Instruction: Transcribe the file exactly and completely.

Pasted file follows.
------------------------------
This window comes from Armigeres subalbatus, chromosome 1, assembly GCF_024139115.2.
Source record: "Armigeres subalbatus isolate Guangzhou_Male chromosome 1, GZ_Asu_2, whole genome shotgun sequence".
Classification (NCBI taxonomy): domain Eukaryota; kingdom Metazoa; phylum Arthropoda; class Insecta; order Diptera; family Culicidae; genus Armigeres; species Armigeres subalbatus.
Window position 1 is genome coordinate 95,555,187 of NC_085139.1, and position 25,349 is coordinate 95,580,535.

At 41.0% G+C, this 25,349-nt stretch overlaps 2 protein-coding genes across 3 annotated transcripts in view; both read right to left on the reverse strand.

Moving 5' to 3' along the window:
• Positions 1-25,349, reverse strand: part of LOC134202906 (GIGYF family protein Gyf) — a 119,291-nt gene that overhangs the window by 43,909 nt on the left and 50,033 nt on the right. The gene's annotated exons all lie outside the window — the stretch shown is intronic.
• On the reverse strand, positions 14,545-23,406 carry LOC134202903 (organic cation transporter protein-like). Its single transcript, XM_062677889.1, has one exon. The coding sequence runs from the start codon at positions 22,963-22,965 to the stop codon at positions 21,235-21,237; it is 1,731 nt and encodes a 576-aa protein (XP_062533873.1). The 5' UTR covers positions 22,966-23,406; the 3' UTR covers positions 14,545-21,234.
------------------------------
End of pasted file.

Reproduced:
This window comes from Armigeres subalbatus, chromosome 1, assembly GCF_024139115.2.
Source record: "Armigeres subalbatus isolate Guangzhou_Male chromosome 1, GZ_Asu_2, whole genome shotgun sequence".
Classification (NCBI taxonomy): domain Eukaryota; kingdom Metazoa; phylum Arthropoda; class Insecta; order Diptera; family Culicidae; genus Armigeres; species Armigeres subalbatus.
Window position 1 is genome coordinate 95,555,187 of NC_085139.1, and position 25,349 is coordinate 95,580,535.

At 41.0% G+C, this 25,349-nt stretch overlaps 2 protein-coding genes across 3 annotated transcripts in view; both read right to left on the reverse strand.

Moving 5' to 3' along the window:
• Positions 1-25,349, reverse strand: part of LOC134202906 (GIGYF family protein Gyf) — a 119,291-nt gene that overhangs the window by 43,909 nt on the left and 50,033 nt on the right. The gene's annotated exons all lie outside the window — the stretch shown is intronic.
• On the reverse strand, positions 14,545-23,406 carry LOC134202903 (organic cation transporter protein-like). Its single transcript, XM_062677889.1, has one exon. The coding sequence runs from the start codon at positions 22,963-22,965 to the stop codon at positions 21,235-21,237; it is 1,731 nt and encodes a 576-aa protein (XP_062533873.1). The 5' UTR covers positions 22,966-23,406; the 3' UTR covers positions 14,545-21,234.